Its the Easter Holiday here in the United Kingdom. That means a four day weekend for most, and the tail end of a two week break for us teachers. Subsequently, all the 'jobs' required by the 'non-leadhead' have by now been accomplished and sometime can be invested in getting some painting done.
As you will be aware, after a bit of a hiatus I am back on my task of painting a model for each of the entries of the Warhammer Third Edition Bestiary. This time, it was the enigmatic Fimir that were see the attentions of my paintbrush.
Few races are as iconic as the Fimir, and Third Edition was their moment of triumph, despite a rather dodgy rules/model mix up in regards of the boys in the Design Studio. Immortality would be achieved due to their inclusion in Heroquest. If you are interested in reading more about their story I would suggest having a read of Zhu's short post on the matter here, before moving on to Luke Maciak's recent account here.
|Fimir Art by Gary Chalk|
Now, Fimir miniatures have a reputation for being expensive. They are also quite popular with collectors which is probably why there are several companies producing their own 'versions' of them to this day. I managed to source mine from eBay for about £7, which I feel is a reasonable amount for a larger metal model.
The model was sculpted by Nick Bibby and represents would the elite Fimm warriors. Its a two part piece with the tail being detachable and it was an easy job to stick this on with a little bit of superglue. I used greenstuff to plug the gaps.
I mixed up a suitably swampy green to act as the basecoat and used a contrasting brown for the leather 'coat' that the armour pieces seem to be attached to. A second, more earthy, brown was selected for the haft of the axe and the head of the weapon base coated in chainmail.
I then washed the whole model with a brown/chestnut/green ink was (diluted with a few tiny drops of water) and waited for the ink to dry overnight. This is my own version of devlan mud and has a much darker result, similar to Army Painter's Strong Tone.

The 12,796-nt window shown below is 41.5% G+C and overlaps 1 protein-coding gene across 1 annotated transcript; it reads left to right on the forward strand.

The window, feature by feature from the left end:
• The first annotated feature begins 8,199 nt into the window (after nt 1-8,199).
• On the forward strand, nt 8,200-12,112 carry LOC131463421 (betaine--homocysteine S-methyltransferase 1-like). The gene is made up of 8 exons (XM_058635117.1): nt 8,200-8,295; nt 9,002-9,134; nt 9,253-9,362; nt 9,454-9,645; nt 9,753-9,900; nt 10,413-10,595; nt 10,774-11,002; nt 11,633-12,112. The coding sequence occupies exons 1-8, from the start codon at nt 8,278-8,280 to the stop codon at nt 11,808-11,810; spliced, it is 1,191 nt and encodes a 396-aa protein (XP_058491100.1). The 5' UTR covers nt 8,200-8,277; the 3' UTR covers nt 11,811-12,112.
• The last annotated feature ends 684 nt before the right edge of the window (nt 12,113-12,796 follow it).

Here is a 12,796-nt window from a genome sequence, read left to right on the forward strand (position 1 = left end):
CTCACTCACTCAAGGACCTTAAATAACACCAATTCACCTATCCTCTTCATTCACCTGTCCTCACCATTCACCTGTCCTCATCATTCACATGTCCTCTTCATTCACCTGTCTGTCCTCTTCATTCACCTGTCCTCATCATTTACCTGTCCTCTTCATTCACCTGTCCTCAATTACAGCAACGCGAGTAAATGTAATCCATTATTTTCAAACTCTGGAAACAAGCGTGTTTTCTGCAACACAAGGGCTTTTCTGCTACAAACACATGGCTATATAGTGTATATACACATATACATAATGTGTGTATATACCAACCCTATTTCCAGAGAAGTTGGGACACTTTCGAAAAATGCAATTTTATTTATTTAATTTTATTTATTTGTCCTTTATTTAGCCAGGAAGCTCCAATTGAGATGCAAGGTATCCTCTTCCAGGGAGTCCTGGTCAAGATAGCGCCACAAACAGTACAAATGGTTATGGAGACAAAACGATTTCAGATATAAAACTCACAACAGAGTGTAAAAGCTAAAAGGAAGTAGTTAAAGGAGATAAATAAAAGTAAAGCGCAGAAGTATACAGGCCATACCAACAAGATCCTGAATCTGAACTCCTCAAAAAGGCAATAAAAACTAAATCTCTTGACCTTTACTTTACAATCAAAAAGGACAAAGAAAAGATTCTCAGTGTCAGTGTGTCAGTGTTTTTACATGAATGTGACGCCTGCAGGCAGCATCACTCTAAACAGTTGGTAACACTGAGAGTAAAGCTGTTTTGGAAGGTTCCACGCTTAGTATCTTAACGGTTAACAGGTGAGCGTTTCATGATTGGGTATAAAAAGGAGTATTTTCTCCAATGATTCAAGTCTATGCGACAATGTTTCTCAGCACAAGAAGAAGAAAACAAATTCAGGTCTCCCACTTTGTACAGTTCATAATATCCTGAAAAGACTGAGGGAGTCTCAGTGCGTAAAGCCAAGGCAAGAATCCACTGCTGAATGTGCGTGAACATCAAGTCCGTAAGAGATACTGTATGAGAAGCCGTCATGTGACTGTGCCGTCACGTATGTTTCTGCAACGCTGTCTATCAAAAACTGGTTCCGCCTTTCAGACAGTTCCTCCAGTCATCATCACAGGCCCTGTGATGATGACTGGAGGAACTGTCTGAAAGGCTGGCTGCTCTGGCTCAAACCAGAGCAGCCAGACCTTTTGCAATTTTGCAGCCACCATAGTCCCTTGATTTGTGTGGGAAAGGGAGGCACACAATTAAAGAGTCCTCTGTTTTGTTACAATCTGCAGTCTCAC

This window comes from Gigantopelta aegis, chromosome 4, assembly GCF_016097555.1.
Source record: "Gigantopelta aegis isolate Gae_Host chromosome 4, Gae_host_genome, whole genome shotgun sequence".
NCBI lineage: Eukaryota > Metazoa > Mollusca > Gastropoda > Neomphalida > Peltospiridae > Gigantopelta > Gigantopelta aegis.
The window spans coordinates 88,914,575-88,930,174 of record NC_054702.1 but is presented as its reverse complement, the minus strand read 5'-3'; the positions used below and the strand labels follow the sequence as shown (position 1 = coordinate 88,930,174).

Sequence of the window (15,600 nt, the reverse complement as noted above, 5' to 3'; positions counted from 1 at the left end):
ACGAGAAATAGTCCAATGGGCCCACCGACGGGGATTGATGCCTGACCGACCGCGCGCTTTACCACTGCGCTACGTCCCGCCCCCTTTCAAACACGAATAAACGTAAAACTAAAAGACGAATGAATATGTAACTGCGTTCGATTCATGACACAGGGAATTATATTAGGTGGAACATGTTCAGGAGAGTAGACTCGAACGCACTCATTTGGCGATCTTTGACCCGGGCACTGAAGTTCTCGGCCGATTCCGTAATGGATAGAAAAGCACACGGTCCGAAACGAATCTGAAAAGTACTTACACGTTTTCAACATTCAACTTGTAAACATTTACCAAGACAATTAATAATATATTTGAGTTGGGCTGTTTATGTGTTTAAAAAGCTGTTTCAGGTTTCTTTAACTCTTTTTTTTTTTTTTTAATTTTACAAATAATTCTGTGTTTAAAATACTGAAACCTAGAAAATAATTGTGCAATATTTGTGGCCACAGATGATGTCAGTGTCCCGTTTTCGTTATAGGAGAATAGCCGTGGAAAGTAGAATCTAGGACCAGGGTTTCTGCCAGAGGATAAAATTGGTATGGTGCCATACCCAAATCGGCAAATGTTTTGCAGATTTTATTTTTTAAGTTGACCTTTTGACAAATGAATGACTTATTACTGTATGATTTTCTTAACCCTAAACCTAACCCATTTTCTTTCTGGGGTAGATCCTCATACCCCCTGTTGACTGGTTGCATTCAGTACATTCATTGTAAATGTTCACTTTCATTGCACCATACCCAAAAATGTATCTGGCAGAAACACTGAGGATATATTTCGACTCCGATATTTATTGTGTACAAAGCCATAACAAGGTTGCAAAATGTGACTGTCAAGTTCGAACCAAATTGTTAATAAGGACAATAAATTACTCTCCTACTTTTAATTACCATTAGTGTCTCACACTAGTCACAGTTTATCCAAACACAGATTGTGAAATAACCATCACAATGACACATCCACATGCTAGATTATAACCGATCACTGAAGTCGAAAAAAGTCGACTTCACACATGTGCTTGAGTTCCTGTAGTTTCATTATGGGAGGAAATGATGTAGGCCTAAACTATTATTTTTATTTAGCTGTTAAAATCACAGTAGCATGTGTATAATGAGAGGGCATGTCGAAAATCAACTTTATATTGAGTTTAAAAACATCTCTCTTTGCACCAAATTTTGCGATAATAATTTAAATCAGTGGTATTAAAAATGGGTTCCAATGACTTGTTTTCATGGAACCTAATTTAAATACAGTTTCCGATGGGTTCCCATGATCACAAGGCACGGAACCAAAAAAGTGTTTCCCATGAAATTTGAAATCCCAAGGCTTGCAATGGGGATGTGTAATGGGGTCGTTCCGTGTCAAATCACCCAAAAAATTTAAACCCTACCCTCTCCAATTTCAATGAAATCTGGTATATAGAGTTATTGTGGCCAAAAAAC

The it was a simple case of just working up the green skin to the original basecoat. Once this was achieved I highlighted further by adding Bleached Bone and Skull White to the original mix. The teeth and claws were done in exactly the same way, only with a turgid (rather turdy, actually) brown before being edged with some browny/black ink.
Returning to the basecoat colour for the leather I worked that up back to the original base before adding Bleached Bone to the mix. I have found that using a khaki or beige to highlight reduces the 'washed out' look I was getting on some of my other models. The gold was based coated in a gold/yellow/chestnut ink base and then washed over with brown (this was allowed to dry) and then orange ink. It was a simple job to highlight this up with the base colour and then use a final highlight using the base and added silver.
Oh, and I added red to the eye to contrast with the green and suggest evil. The base was completed using my usual method this morning though I found it hard to locate some natural light in the house, as typically for a holiday in England, its rather overcast! hence these shots have been taken in the playroom rather than on my board.
Right, from big to small. The next model in the project is another race that has disappeared from modern Warhammer. A gnome.